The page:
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Feeding Frenzy
Will Self
London: Penguin, 2001.
£7.99, 390 pages, ISBN 0-140-29055-9.

Cher Holt-Fortin
SUNY Oswego, Oswego, NY

Will Self says in the Introduction to Feeding Frenzy that the title does justice to the collection because “it not only carries an implication of my propensity for writing/feeding too much, but also gives a nod to my tenure as the Observer’s restaurant critic from 1995 to 1997” (v). It also refers to the media frenzy over his admitted drug use on John Major’s election jet. In addition the title refers to the behavior of sharks, a not inappropriate allusion both to the media’s devolution into the “’broadsheet tabloid story’” and to Self’s own sharp-toothed style. The essays in this collection fall roughly into reviews of food, architecture, art, political commentary, and private musings, or what we on this side of the Atlantic would call ‘creative non-fiction.’ One can imagine Self’s reaction to that label.

Cranky and sharp-tongued, Self is not a writer for the faint of heart. For those who enjoy a bit of grouchiness and a lot of intelligence he is hard to resist. He describes Tony Blair as “the poetaster of the glib” (1). In the same essay he goes on: “The minute I hear your voice, or cop a view of your ridiculous quasi-seventies haircut—which looks to the future, but is spray mounted by the past—I feel a deep sense of enervation come over me” (2). The tone, biting and funny, works here as it does in many other essays in this collection. He is good at deflating pompousness or cultural idiocy. One of the books he reviews is Design for Dying by Timothy Leary. Self reads this book “as a perverse return to the lonely, strict Catholic boyhood that really made him what he was” (11). Self, though, manages to find a kind of compassion for Leary whom he calls the “century’s Great Adolescent” (12) when he concludes that “while Leary wanted us to believe he was dying as he had lived, the truth was that he wouldn’t have minded a crumb of good old-fashioned absolution when it came to the crunch” (12).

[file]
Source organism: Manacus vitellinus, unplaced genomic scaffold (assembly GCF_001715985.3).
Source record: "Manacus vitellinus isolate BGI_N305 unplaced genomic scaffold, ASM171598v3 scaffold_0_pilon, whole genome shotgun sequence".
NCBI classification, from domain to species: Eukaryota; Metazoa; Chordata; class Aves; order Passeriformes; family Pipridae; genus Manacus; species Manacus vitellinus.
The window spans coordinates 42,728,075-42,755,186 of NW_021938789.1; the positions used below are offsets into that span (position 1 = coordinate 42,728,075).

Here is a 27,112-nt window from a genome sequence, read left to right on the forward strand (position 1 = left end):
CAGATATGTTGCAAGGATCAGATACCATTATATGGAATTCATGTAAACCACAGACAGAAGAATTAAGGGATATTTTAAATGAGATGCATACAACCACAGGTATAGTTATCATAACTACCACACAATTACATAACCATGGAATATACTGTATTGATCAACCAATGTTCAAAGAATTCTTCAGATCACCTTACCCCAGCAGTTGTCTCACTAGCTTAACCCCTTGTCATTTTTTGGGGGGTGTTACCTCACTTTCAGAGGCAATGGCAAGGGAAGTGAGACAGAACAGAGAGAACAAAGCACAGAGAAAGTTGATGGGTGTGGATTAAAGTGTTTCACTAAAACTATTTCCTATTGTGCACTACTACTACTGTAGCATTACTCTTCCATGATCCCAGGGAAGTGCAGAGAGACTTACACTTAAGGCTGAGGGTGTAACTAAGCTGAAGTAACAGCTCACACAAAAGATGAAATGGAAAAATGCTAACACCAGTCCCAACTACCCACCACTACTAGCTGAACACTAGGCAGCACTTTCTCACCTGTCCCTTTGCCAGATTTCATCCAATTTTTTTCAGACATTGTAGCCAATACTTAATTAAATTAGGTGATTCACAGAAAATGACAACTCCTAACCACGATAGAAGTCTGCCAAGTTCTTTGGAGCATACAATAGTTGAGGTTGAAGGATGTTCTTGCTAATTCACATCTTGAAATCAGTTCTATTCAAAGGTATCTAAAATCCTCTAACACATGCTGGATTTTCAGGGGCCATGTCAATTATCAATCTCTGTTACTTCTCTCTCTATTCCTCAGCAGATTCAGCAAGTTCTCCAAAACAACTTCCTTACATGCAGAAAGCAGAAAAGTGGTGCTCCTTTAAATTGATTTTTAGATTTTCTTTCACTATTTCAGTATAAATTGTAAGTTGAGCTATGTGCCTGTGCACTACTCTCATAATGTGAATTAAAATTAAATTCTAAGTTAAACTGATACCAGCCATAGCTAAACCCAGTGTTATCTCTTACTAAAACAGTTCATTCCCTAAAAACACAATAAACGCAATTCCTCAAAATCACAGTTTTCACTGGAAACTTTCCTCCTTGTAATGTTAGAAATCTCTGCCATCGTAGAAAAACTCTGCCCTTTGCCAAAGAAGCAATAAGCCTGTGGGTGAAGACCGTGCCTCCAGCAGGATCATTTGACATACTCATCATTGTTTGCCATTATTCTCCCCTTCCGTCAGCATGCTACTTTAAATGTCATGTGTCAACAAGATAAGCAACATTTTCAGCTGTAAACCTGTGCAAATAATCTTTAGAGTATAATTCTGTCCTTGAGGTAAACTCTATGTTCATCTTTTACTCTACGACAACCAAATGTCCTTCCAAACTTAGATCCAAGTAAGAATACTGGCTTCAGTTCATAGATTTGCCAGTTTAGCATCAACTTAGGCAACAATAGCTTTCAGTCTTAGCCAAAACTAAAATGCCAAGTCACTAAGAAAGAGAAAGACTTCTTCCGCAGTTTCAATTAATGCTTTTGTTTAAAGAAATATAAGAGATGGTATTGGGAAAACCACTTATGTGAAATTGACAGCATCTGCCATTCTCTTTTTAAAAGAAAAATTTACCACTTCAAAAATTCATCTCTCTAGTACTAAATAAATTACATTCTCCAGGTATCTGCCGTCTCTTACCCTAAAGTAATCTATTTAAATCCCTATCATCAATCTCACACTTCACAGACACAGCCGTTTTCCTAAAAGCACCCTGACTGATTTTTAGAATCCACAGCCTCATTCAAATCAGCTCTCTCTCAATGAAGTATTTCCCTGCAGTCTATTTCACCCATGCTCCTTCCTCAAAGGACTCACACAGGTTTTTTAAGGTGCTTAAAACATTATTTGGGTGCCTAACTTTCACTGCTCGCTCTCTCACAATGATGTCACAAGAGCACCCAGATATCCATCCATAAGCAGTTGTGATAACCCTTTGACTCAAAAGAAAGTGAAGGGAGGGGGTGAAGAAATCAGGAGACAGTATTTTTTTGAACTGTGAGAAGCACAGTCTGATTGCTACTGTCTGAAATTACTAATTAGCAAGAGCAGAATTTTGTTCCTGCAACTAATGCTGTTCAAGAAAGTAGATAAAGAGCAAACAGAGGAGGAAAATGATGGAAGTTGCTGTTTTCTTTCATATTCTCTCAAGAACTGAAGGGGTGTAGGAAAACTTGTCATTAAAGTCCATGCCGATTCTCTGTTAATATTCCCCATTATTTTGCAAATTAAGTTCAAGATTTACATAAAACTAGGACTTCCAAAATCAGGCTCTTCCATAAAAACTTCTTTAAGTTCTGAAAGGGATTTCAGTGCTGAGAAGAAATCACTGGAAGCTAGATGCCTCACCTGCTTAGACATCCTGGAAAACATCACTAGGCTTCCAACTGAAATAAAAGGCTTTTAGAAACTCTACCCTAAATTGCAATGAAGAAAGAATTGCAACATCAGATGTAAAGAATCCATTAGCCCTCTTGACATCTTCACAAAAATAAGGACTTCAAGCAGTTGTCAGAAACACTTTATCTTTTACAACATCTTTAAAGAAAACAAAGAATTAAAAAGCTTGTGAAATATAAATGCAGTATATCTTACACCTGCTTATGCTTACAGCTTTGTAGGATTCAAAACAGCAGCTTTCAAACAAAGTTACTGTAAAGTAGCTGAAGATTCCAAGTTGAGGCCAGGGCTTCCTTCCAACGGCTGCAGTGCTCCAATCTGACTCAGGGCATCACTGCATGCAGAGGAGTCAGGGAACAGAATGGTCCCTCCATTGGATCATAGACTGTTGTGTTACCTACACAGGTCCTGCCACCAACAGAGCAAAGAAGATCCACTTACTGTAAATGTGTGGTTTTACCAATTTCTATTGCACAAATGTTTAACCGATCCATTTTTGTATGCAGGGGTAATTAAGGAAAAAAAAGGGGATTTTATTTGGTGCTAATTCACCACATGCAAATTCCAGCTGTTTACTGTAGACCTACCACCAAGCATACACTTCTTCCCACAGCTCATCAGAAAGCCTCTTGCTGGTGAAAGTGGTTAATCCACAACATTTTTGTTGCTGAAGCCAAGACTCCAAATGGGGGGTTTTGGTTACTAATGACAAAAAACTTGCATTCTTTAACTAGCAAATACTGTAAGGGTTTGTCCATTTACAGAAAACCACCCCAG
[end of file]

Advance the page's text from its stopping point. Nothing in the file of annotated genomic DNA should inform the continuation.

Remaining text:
Self takes on other American subjects when he reviews the TV show, Friends. I should admit at the beginning, I too hate Friends: “I like to think there is a special circle of the inferno reserved for the creators of shows like Friends, in which they’re obliged to go through the action of just one of the mindless skits they’ve spawned, inhabiting the minds of the cardboard cut-outs they’ve created, over and over again, while being incapable of altering the action one jot” (205). Self put his finger on one of the main problems with American sitcoms. They are ditzy, childish, and not funny. Nothing worth laughing at happens in the lives of these shallow perpetual adolescents. According to Self, Friends is “an indulgence in an imagined past that not only never has, but never could have, existed” (206). The characters in Friends and other sitcoms about young professionals don’t exist. Or only exist in some writer’s fantasy life. What supports you people?, one wants to scream at the TV. And worse, why should I care about your shallow lives? Their troubles are the “gratification of small desires” (206), and nothing that is the truth of life in a difficult city ever appears.